- Conference Info
- General Conference Information
- 1st Biennial SIRC (2011): Key Issues in Evidence Based Psychosocial Intervention Implementation Methods and Research
- 2nd Biennial SIRC (2013): Solving Implementation Research Dilemmas
- 3rd Biennial SIRC (2015): Advancing Efficient Methodologies Through Community Partnerships and Team Science
- Who Should Attend?
- Network of Expertise (NoE)
- APA Division
- DIS SIG
SIRC is a society that brings together researchers and stakeholders committed to the rigorous evaluation of implementation of evidence based psychosocial interventions. SIRC conferences occur biennially. Our next conference will be held in Seattle on September 25 & 26, 2015 centered around the theme of “Advancing Efficient Methodologies through Community Partnerships and Team Science”. New this conference will be a set of pre-conference workshops and panels on September 24th; topics will be announced soon. Also on the 24th will be the Implementation Research Development Workshop for our Network of Expertise (formerly Strategic Planning Group) members, click here for more details. Registration will open for all conference-related activities in early March, 2015. Be sure to become a SIRC member (see below) and you will be added to our listserv for important announcements.
We invite you to become a SIRC member through a 5-minute free website registration: Become a SIRC member. SIRC members gain access to (1) a repository of D&I instruments, (2) a D&I resource library (under development), listserv updates, and a searchable membership database (coming soon!).
If you have any questions about our SIRC webpage or the conferences, please don’t hesitate to contact us at email@example.com.
The 3rd biennial NIMH-funded SIRC conference
“Advancing Efficient Methodologies through Community Partnerships and Team Science”
September 25-26, 2015
The goal of this conference is to advance the tenet of Efficiency and Speed, which reflects the use of prudent and swift methods to study dissemination and implementation to make findings applicable in a timely manner and limit the burden placed on administrators, staff, and providers (Glasgow et al., 2012).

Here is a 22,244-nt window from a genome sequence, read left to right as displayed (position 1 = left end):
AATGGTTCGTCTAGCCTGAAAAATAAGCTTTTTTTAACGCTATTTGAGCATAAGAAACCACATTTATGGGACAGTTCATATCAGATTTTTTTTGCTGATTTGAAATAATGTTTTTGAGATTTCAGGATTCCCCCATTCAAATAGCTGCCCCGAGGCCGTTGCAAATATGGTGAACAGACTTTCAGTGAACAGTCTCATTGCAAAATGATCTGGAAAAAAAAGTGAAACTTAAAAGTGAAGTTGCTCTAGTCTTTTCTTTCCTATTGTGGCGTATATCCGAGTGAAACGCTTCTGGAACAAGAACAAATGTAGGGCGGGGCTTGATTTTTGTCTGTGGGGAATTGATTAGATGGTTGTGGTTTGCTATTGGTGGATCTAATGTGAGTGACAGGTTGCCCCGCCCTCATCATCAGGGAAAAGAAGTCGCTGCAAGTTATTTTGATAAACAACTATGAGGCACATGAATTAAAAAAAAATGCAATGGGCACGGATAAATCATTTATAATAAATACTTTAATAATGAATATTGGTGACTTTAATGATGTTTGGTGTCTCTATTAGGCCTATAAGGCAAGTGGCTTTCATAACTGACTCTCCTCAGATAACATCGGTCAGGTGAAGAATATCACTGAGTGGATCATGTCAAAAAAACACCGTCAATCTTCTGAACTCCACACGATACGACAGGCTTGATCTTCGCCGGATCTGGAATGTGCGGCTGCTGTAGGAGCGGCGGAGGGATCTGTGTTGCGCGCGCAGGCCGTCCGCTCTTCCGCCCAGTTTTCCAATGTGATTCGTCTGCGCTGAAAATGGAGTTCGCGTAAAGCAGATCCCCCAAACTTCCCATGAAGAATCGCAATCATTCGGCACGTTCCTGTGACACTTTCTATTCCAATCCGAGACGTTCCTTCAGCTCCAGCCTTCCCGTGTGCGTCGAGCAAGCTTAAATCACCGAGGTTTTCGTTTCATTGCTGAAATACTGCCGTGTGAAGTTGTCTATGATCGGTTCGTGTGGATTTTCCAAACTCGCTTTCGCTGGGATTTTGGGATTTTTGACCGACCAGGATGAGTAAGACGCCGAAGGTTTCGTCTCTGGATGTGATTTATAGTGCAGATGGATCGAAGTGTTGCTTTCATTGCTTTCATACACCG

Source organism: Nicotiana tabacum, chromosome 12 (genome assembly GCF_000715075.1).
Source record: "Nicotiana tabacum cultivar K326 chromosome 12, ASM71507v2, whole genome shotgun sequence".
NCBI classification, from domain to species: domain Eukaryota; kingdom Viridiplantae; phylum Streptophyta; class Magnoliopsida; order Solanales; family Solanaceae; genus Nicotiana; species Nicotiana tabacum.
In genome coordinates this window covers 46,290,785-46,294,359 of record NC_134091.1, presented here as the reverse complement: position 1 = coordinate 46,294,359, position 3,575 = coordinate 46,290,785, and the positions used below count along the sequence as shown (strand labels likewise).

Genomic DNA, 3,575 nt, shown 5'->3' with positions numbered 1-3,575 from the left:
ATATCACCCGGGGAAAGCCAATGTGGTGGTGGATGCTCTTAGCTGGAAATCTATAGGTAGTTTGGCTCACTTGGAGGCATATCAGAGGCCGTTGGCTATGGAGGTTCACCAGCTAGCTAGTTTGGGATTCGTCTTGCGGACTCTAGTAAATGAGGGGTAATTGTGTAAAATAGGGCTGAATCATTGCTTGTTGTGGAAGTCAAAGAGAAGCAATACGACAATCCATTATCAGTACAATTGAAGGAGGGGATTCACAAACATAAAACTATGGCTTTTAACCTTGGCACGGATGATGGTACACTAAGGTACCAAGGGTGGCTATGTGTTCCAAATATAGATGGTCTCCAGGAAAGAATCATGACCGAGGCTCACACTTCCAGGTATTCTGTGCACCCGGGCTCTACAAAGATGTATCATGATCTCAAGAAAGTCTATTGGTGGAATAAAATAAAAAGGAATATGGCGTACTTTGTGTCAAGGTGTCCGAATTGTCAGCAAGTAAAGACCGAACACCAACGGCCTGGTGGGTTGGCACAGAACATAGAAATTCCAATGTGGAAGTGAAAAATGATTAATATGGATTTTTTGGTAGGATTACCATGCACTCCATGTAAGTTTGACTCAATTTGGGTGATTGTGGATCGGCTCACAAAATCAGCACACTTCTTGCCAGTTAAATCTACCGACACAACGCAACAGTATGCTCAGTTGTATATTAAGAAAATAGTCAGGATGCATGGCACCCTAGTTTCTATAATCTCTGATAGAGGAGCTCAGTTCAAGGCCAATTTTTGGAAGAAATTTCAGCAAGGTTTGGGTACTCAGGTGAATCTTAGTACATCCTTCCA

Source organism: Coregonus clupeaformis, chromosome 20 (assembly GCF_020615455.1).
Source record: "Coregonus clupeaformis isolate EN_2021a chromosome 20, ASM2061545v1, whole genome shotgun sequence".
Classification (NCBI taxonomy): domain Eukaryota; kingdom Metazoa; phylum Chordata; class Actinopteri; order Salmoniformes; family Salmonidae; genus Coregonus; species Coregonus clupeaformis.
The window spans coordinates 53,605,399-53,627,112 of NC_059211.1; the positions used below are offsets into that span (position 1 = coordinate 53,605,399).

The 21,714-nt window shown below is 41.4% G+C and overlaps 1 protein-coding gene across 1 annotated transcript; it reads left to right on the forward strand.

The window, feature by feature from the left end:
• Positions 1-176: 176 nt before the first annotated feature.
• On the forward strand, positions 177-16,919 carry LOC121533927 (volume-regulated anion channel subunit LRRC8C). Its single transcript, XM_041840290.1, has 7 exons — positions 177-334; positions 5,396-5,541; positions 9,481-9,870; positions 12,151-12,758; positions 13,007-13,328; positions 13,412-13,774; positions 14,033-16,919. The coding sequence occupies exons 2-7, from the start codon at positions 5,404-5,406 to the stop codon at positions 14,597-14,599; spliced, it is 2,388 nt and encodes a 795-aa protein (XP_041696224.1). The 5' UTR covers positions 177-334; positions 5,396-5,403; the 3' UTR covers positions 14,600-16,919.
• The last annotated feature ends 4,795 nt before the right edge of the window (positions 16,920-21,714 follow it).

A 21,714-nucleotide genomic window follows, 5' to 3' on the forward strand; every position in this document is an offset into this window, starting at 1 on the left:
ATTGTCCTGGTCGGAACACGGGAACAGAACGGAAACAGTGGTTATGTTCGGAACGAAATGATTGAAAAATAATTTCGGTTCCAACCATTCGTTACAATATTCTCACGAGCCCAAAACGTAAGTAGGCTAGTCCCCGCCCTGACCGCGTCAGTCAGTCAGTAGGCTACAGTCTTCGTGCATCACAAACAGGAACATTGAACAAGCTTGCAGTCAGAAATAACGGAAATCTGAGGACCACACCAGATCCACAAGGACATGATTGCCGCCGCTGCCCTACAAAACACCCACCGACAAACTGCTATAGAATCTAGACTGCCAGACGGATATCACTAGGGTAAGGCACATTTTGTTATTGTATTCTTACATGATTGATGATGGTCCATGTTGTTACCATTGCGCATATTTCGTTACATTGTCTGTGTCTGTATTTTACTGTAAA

As is commonly observed and cleverly depicted in the service delivery sign above, it is challenging to get accomplish anything in a way that is efficient and yet preserves quality and resources. Implementation research is no exception. We are looking forward to highlighting proposals that advance efficient methodologies at the intersection of the principles featured in the sign above: good, cheap, and fast. Ideally, our implementation science research methods and strategies for evidence-based practice integration would optimize all three principles, though it remains unclear how close we can come to this ideal. Priority will be given to abstracts that address the overall conference theme, and that present high-quality data to support abstract conclusions. Presentations on conceptual models of implementation are welcomed, particularly if they have been tested and offer an innovative and efficient approach to implementation. Abstracts addressing the following topics are encouraged, but this list is not meant to be exhaustive.
• Fidelity assessment of multiple EBPs
• Analysis of qualitative data
• Use of electronic health records or administrative data (i.e. existing program resources to promote evaluation)
• (Continuous) Quality Improvement or examples of iterative small scale trials of change
• Use of decision support tools
• Hybrid designs (effectiveness-implementation hybrids)
• Community-led evaluations (stakeholder involvement to reduce burden and increase relevance)
• Models/methods for reducing turnover
• Models/methods that expedite implementation and planning for sustainment, looking beyond training
• Methods that can rapidly inform health care practice
• Technological solutions: Machine learning, textual analysis, strategies for managing big data
• Training efficiency: How low can you go? Or how can you do it differently to keep the bar high?
• Adaptive and SMART designs
• Matching models of implementation to system needs and capacities
• Use of computer-based/online implementation methodologies
We hope most attendees will present at this conference, notably our growing EBP Champion members. We invite submissions for oral presentations of 15-20 minutes or posters. Presentations not accepted for oral format will automatically be considered for poster format unless declined by the author.
The deadline for submissions is February 13, 2015
***Please note symposia of 3 presenters will be organized by the SIRC Core Committee based on the submissions received. If you have a group of presentations you would like to organize into a symposium, please email us at firstname.lastname@example.org and we can arrange for an alternate submission format.***
The Center for Research in Implementation Science and Prevention (CRISP) through the ACCORDS Education Program (Adult and Child Center for Health Outcomes Research and Delivery Science) in collaboration with colleagues from the Washington University Network for Dissemination and Implementation research (WUNDIR) and support from the National Cancer Institute (NCI) Implementation Science Team has developed a free, online interactive catalog designed to complement existing programs in dissemination and implementation science.
This interactive toolkit (Dissemination and Implementation Models in Health Research and Practice) will allow professionals to review and select, adapt, and integrate D&I models into their study or practice contexts. It also links existing measurement instruments to model constructs. This site contains a living database, as well as gives you access to a growing list of models, constructs, resources, and terminology.